Here is something that I would like breastfeeding advocates to stop saying about me, a formula-feeding mom:
That I formula feed only because a) I didn’t have the support I needed to be “successful” or b) I was misinformed by the nefarious, sinister formula companies to take the easy route and use formula.
Both are untrue and don’t apply to the formula feeding moms I’ve come across. So, kindly?
Stop saying it.
The truth is this: we had lots of information and support at our disposal. We went to breastfeeding classes where not a whisper of formula was heard. We delivered in hospitals where each nurse asked us if we were going to breastfeed and applauded us when we said yes. We went to lactation consultants who put us on pumping boot camps, advised us to drink dark beer and Mother’s Milk tea, eat lactation cookies, gave us lesson after lesson in latch and holds, and finally did a transfer test that showed baby was getting next to nothing. We didn’t give up: we fought hard and, in the end, we didn’t produce milk.
Or? We knew all the facts and we decided that formula feeding was best for our family – and that’s none of your business. Or we adopted. Whatever the case, we’ll still bond with our child and we’ll still give them all the opportunities in life that we can.
But please stop acting as if we were duped, as if we were robbed of something by an outside force. The language surrounding formula feeding is eerily reminiscent of pro-life rhetoric: women don’t KNOW any better, see, so we have to regulate this act in order to ensure that they give themselves and their baby the best. Lock up formula. Give it only by prescription.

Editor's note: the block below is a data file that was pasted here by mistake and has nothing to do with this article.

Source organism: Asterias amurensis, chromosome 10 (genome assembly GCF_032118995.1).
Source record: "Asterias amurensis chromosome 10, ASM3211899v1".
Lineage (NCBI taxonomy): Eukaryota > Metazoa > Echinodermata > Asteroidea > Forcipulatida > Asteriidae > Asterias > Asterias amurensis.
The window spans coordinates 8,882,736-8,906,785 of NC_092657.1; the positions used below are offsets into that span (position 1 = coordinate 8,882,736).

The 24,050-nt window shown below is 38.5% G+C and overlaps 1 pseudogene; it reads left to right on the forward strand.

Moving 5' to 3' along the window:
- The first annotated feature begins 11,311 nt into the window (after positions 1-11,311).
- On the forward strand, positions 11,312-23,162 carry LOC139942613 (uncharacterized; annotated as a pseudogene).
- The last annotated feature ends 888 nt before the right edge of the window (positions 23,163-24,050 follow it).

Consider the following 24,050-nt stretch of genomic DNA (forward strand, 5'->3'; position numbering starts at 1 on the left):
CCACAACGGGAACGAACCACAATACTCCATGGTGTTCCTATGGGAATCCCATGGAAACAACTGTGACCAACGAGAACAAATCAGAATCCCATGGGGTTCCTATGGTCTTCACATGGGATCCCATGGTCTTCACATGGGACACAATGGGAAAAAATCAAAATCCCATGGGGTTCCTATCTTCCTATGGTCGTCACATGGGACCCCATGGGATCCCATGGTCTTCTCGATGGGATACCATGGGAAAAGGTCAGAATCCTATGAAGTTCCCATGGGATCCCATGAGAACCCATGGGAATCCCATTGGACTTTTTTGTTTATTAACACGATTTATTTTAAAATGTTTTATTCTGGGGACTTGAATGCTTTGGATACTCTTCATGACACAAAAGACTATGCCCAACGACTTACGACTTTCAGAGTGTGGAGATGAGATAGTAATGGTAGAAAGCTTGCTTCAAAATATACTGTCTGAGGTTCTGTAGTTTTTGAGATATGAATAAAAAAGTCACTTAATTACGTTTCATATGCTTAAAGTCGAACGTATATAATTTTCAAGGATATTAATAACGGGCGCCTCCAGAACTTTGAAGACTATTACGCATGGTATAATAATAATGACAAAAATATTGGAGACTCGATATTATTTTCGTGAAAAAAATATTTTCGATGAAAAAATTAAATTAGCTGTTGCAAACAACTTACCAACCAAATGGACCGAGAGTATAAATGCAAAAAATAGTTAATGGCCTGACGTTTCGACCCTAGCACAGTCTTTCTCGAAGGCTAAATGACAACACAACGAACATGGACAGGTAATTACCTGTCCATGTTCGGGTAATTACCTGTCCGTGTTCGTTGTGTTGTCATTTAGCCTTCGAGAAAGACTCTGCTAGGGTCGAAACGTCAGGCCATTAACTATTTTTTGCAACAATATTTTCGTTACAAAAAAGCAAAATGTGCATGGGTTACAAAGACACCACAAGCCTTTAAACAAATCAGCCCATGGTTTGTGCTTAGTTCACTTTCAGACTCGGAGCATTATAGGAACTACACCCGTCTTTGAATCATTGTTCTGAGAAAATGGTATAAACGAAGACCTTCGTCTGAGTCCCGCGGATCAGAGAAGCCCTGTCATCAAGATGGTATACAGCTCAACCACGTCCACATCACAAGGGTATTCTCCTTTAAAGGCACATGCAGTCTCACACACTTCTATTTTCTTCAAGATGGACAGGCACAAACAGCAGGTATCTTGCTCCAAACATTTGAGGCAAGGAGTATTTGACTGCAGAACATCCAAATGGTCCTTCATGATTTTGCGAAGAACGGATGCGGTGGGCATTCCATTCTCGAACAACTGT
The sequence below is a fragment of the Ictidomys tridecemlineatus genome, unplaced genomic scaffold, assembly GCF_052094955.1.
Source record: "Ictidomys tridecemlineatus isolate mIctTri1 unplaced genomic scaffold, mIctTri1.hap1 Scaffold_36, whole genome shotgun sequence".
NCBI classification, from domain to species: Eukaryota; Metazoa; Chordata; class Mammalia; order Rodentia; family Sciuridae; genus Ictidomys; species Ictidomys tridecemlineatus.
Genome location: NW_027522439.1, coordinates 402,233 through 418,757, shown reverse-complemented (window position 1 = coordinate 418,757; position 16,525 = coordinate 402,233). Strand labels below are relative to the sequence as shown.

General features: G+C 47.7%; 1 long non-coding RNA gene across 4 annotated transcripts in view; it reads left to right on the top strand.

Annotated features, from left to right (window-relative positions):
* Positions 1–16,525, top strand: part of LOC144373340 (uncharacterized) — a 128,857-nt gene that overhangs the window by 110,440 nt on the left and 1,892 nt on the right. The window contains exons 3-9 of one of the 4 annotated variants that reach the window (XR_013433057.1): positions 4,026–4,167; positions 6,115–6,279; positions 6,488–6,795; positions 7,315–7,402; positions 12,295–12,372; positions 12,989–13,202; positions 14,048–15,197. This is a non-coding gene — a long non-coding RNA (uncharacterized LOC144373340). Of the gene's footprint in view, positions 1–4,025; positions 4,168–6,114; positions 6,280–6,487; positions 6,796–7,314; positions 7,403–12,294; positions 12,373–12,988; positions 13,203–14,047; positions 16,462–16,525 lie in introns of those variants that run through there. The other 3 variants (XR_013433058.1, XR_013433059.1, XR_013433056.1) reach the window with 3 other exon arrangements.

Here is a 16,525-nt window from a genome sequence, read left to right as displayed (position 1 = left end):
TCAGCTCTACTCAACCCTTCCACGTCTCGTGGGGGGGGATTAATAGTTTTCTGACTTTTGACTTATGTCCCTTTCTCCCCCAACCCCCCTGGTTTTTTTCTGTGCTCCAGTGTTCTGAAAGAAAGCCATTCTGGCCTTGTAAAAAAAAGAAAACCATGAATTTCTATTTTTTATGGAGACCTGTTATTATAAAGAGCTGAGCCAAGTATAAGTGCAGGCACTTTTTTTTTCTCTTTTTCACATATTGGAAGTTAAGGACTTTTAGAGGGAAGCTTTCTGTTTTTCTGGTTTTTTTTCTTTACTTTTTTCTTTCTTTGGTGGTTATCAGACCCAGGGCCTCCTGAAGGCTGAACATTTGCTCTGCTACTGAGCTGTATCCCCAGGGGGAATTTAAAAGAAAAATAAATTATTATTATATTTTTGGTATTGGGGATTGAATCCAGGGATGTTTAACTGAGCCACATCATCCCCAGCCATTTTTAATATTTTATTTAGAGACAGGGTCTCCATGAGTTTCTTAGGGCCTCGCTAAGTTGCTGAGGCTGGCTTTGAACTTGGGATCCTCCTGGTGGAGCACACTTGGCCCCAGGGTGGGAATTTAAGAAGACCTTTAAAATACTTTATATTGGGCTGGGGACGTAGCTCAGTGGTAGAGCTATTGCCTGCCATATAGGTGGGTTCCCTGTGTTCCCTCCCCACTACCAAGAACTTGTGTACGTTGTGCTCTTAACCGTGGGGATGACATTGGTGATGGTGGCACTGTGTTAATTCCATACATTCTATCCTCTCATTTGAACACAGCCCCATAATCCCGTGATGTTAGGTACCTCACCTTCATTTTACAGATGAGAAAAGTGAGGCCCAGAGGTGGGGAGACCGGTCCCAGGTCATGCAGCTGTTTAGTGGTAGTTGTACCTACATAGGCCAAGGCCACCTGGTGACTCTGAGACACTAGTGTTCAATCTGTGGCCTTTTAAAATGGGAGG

That’s fucked up.
I still remember being in the hospital, post-C-section, with nurses flitting in and out of my recovery area. Each one asked me if I was breastfeeding: when I said yes, I got a hearty “Good for you!” in return. The woman next to me, however, was on kid #2. When asked if she was breastfeeding she said, despite the pain and effects of the drugs, that no, she was not. The nurses, all of them, admonished her. I heard her voice grow weary even as it retained its conviction each time she explained her reasoning: she had not been able to breastfeed her first and didn’t want that anxiety again. Still, the nurses pushed. By the end of the night, my heart was breaking for her. By the time our stay in the hospital was over, my husband and I asked for formula (Dubya had lost 11 percent of her birth weight at this point) only to have the nurse compare Similac and Enfamil to Coke and Pepsi.
While breast milk has some benefits (which are now appearing to be marginal, at best, when you control for parents’ level of education and economic situation), nothing beats a fed, happy baby and a mother who has met those needs without going through hell. I firmly believe it’s that you feed them, that you love them, that you be there for them, that makes up the majority of how baby will do in life.
If you can breastfeed, go for it. Go full force. Breastfeed in public and I will support you. Breastfeed for as long as the WHO recommends – get on with your bad self. But don’t look down on formula-feeding moms who have made informed choices while you do so. Breastfeeding advocacy has nothing to do with knocking the fully-aware woman who turned to another NUTRITIONAL source for their child. We know the choice we made. We are not feeding our children poison.
Finally, look at this child. Look at this child who smiled early, rolled early, vocalized early, crawled early, pulled to stand early, cruised early, is gearing to walk early. Look into her eyes and tell me that there is anything wrong with her, that I’ve shortchanged her in some way. Tell me that this child, who is loved, who loves to play and watch people and have fun, who is advanced in every way possible, is somehow less than your baby because she drinks formula – a source of food that helped her thrive when my breast milk could not.
I thought not.